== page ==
• ILSpy is great, as it is NDepend but I use them rarely as I'm not dealing usually with large C# projects. DotPeek sometimes is handy.
    • For most other things (and for OSX...), JetBrains has an IDE.
      • ActiveState maintains free Komodo Edit (a version of the Komodo IDE without debugging and some other things) which is also good for JS, Python, Ruby and such.
      • Sometimes I use Eclipse together with the Processing library to livecode processing sketches (Eclipse supports java hotswapping)
  • Everybody in videogames is on P4, but the outside world likes GIT too. 
  • Other development tools:
Graphics and Rendering
  • MUST-HAVE IrfanView is my image viewer. Picturenaut, HDRShop and PTGui for HDR images.
    • OSX Alternatives: Xee
  • VisiPics is the best near-duplicate image finder I've found so far.
  • I use FXComposer 2.5 (sometimes even 1.8) still, I prefer these to ShaderToy as that still tends to crash on complex shaders, and it's slower/less convenient. Fragmentarium and SynthClipse are decent too. OpenCL studio is also cute  (and similarly unsupported)
  • I used to get all Nvidia toolkits: CUDA, DirectX11 Graphics, OptiX, GPU computing toolkit. Not anymore.
  • MUST-HAVE RenderDoc is great, a must! ApiTrace is promising, Intel's GPA is ok too. Pix went down the drain once MS decided to integrate it in VS (what a dumb, dumb, dumb, thing to do)
  • MUST-HAVE VideoLan (OSX too)
    • Also for screen captures! I just use the desktop capture device and encode a mp4. On OSX, the built-in Quicktime allows do to screen recording.
    • Giffing and ScreenToGif are great for desktop capture too (using webM encoding), all other video capture programs I've found either are insane crapware or depend on proprietary codecs that you have to distribute.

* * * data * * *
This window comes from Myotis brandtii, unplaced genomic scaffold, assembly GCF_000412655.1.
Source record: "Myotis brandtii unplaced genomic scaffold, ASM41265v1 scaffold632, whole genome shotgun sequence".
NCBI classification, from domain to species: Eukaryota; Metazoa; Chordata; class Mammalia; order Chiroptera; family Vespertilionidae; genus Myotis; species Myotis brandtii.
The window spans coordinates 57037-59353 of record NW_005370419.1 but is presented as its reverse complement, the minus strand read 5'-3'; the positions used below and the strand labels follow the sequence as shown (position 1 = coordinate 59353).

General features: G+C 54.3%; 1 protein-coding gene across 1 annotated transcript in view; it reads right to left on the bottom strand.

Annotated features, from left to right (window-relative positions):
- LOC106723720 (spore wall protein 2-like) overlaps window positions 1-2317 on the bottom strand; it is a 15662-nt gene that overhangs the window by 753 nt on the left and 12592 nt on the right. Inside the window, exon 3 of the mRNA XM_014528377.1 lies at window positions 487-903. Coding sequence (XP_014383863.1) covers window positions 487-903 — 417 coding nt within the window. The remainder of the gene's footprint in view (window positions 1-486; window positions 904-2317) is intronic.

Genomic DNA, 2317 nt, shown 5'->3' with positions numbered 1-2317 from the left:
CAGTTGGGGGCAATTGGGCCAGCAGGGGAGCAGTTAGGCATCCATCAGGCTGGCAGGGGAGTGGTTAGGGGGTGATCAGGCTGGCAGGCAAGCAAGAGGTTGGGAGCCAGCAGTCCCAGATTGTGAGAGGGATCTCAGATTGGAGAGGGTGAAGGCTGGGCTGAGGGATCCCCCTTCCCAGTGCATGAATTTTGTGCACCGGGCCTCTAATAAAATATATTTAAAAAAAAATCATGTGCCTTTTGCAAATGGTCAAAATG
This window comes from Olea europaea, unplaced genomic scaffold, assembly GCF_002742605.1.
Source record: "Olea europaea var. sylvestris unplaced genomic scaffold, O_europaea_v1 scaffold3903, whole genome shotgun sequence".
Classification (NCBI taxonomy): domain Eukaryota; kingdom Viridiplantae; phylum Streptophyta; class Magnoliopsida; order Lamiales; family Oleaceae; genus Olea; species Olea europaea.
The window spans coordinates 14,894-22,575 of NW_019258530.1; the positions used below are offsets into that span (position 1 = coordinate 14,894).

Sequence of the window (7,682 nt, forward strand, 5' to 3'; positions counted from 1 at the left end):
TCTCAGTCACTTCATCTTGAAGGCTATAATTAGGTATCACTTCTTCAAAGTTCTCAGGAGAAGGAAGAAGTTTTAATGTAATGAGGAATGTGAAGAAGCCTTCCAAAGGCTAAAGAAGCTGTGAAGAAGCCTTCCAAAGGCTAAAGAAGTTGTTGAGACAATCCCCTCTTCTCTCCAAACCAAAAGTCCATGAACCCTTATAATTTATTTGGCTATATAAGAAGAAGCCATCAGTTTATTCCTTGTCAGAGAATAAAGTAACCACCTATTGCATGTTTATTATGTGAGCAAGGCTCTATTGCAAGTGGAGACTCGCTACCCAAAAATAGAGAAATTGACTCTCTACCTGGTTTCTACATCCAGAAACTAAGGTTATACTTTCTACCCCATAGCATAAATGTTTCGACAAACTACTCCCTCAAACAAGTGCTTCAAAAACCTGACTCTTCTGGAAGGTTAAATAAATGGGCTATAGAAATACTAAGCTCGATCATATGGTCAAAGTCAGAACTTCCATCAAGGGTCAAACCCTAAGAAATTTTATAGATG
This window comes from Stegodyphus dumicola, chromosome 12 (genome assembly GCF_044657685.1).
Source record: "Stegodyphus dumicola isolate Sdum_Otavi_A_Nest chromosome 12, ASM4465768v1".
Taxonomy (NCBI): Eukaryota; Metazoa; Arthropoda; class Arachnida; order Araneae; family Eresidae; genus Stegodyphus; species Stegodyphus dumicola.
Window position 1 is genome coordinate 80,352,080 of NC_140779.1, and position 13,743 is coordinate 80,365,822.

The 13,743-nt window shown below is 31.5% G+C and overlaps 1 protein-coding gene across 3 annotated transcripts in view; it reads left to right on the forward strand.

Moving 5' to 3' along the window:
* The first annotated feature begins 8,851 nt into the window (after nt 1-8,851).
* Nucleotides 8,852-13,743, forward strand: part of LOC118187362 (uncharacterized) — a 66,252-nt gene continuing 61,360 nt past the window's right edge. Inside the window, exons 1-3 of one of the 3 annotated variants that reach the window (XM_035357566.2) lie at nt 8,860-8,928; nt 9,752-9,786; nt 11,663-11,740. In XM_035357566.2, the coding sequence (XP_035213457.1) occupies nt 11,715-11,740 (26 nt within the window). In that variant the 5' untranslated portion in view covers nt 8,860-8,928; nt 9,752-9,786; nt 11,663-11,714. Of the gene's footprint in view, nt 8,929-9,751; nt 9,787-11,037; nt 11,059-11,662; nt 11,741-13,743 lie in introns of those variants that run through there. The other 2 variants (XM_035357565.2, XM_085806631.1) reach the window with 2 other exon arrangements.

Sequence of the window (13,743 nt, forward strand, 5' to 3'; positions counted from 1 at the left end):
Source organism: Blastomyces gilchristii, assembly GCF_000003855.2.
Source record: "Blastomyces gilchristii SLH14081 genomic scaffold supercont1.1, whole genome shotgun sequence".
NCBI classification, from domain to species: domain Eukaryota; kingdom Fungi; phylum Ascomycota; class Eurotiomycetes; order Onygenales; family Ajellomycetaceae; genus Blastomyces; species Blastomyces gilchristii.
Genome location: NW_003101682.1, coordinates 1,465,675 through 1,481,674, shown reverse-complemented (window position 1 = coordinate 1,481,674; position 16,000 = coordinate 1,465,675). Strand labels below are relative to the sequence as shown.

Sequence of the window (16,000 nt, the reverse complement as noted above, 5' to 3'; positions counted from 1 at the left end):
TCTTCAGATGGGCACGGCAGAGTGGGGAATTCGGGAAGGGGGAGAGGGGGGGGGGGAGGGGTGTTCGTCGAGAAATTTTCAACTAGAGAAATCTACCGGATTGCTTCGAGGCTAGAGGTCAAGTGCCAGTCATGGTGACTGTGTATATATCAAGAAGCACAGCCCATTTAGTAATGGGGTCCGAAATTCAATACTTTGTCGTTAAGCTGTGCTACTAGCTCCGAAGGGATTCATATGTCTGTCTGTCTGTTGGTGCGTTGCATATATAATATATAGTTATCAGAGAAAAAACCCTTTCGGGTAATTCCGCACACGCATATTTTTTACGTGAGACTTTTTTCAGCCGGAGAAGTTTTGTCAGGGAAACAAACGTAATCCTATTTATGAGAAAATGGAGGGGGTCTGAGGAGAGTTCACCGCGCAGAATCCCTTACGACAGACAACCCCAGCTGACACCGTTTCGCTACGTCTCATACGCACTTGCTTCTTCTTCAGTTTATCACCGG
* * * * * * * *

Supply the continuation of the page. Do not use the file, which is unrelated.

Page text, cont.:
• Actually today Giphy capture works wonders as well (and it's on OSX too)
  • Prototyping
    • MUST-HAVE Processing (also on OSX). LibCinder, OpenFrameworks, Pocode and Polycode are decent if you want a Processing alternative for C++.
    • MUST-HAVE C-Toy (also on OSX). Quite nifty! Tiny-C-Compiler integrated with some graphic drawing functions and wrapped with a file-monitor so your project live updates. Very useful to quickly test C algorithms!
    • SharpDX
    • Unity3D is great for prototypes!
    • KodeLife for shader experiments. (also on OSX)
  • Other stuff
Desktop
  • I guess anyone working on Win8 is using ClassicShell.
  • I pin down the Win7 Snipping Tool (and configure it not to prompt when closed), or go with Greenshot which is even better. Very useful to copy'n'paste pieces of the screen into emails.
  • ClipX is cute
  • AutoIt is NIFTY! I use it to craft quick GUIs around command-line tools or to automate GUI tools... It's really nice when you have to do a given thing over and over, and its basic-inspired language makes me nostalgic too. Also, is "portable", which I always prefer. AutoHotKey uses AutoIt scripting, but I didn't use it yet.